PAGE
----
Still, with the odds against us, we can’t stop trying to buck them. Heck, if I were a betting man, I would’ve taken Slovenia +250 on the money line last week against the United States — that means, for a $100 wager, I would’ve won $250 if the Slovenes beat the Americans in the World Cup. But I had one
extraordinarily bad betting week many, many years ago, and now I only gamble on marriage.
Ah, but my gaming misery doesn’t stop others from flooding into sports books such as the Rio.
(Kicking it up a notch is chef Emeril Lagasse, who opened Lagasse Stadium — a sports book-sports bar-dining emporium — last year at the Palazzo here on
the Strip. Let’s say you’re visiting from Pittsburgh and plunk down $50 on your beloved Pirates — while watching them get beat, 9-2, on one of 100
high-definition screens, you now can enjoy Ahi Tuna Melt with Creole Tomato Glaze. Note: Bring cash for your losing bets and two credit cards for your bill.)
A sports and race book is like a Gamblers Anonymous meeting, without the introductions. Everyone just goes about his business and no one cares what you’re doing. At the Rio, the sports book is just across from the thrice-daily buffet, which now offers a $39.99 “all-day pass.” Considering that cocktail waitresses come by every few minutes offering free drinks and bathrooms are nearby, realistically — if you bring a change of clothes and a razor — you likely could spend up to a week in the sports book without having to leave.
Sports books remain one of my favorite people-watching venues in the world, comparing favorably with a Parisian sidewalk cafe or the Venice Beach
boardwalk. The human condition is on display, in its rawest form. You bet, you watch, you win or lose; you emote. Rinse and repeat.
After a race finished at Derby Lane greyhound track in St. Petersburg, Fla., an older gentleman to my left waved his right hand dismissively and grumbled,
“That [expletive] dog couldn’t win a three-legged race with Carl Lewis.”
I had nearly moved away when this misfit sat down next to me — because he was smoking a cigarette, though I could’ve sworn we were in a non-smoking
section — but after he uttered his somewhat brilliant, somewhat nonsensical canine pearl, I stuck around to hear more. Alas, all he did over the next half-hour was cough and crumple losing tickets.
Which, happily, recalled for me one of my favorite gambling tales:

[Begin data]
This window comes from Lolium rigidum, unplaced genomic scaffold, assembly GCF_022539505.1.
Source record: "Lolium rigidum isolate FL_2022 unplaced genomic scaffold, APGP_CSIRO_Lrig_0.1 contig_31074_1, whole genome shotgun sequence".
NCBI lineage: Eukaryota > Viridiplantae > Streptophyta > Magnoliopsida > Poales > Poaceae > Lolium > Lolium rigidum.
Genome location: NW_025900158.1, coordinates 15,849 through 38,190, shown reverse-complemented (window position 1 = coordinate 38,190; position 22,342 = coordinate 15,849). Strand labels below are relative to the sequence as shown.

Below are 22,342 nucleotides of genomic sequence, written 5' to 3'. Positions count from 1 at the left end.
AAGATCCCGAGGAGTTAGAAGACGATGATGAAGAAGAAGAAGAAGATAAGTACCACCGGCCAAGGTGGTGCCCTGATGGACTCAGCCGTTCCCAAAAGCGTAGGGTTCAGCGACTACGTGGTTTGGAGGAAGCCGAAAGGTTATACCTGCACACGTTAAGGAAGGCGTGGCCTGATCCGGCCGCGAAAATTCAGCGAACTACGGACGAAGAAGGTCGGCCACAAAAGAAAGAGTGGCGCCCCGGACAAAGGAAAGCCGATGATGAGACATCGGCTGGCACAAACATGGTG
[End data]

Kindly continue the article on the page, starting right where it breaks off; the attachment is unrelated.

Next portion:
There’s a fellow who bets football every weekend, and for three straight months he loses every weekend. He’s a bookie’s dream. Then, when football season ends, the bookie — fearful of losing his best customer — tells him he can bet hockey. “Hockey?!?” the man exclaims. “What do I know about hockey?”

Ask The Slouch

Q. Have you ever thought about being referred to by a single name, just like a Brazilian soccer player? (Radu Marinescu; Fairfax)
A. If you saw the e-mails I’m getting from angry readers of late, you’d know I am already referred to by a single name.

Q. How many John Feinstein books do you have to stand on to change a light bulb? (James Gould; Marina del Rey; Calif.)
A. None — Feinstein will just keep writing in the dark.

Q. So is Slovenia now your Team of Destiny? (Michael Stone; Indianapolis)
A. Team of Destiny? It’s my Nation of Destiny — I’ve got a time share in Portoroz.

Q. With Texas staying put, any chance the Pacific-10 lures LeBron? (Chris Cutone; Gibsonia, Pa.)
A. Pay the man, Shirley.

You, too, can enter the $1.25 Ask The Slouch Cash Giveaway. Just e-mail and, if your question is used, you win $1.25 in cash.

Bill Plaschke celebrated the life of Coach John Wooden who passed away on 6/4 by offering this remembrance in the LA Tribune.

“When I think today of the greatest sportsman who walked a sideline, I think, instead, of where John Wooden lay his head.

It was a tiny bed in a cluttered room in the dark Encino condo where he lived for the last three decades.

He showed it to me once, without a trace of discomfort or embarrassment, led me inside and pointed to the threadbare white bedspread, Coach still coaching.

“That’s Nell,” he said.

It was, indeed, a smiling picture of his beloved late wife of 53 years, propped up above the pillow where he slept.

In the space next to the pillow, where Nell used to sleep, there was another propped-up photo of her.

Below that photo, in the middle of the bed, was a bundle of carefully scripted letters, all in the same intricate handwriting.

“Fan mail?” I asked.

“You might say that,” he said.

The letters had been written by Wooden to Nell.

They contained humble descriptions of his day, gentle laughs over private jokes, eternal promises of his affection.

They had been written once a month, every month, since 1985.

They had been written after she died.

“I obviously don’t have anywhere to send them,” he said. “But I had to write them anyway.”

He said he had talked to his wife every day for more than half a century, and it still wasn’t enough. He wondered, when you are best friends, can it ever be

“I miss telling her things,” he said.

As he led me out of the bedroom in that darkened apartment, I realized he taught me again, only this time it was something that cannot be found in a pyramid or a rolled-up program.

I realized that I had just been given a glimpse into a lifetime of simple devotion, from Nell to UCLA, from a sport that didn’t deserve it to children who will never understand it.

Coach had just shown me the meaning of undying love, and, as he led me out of the darkened room, I quietly wept at its power.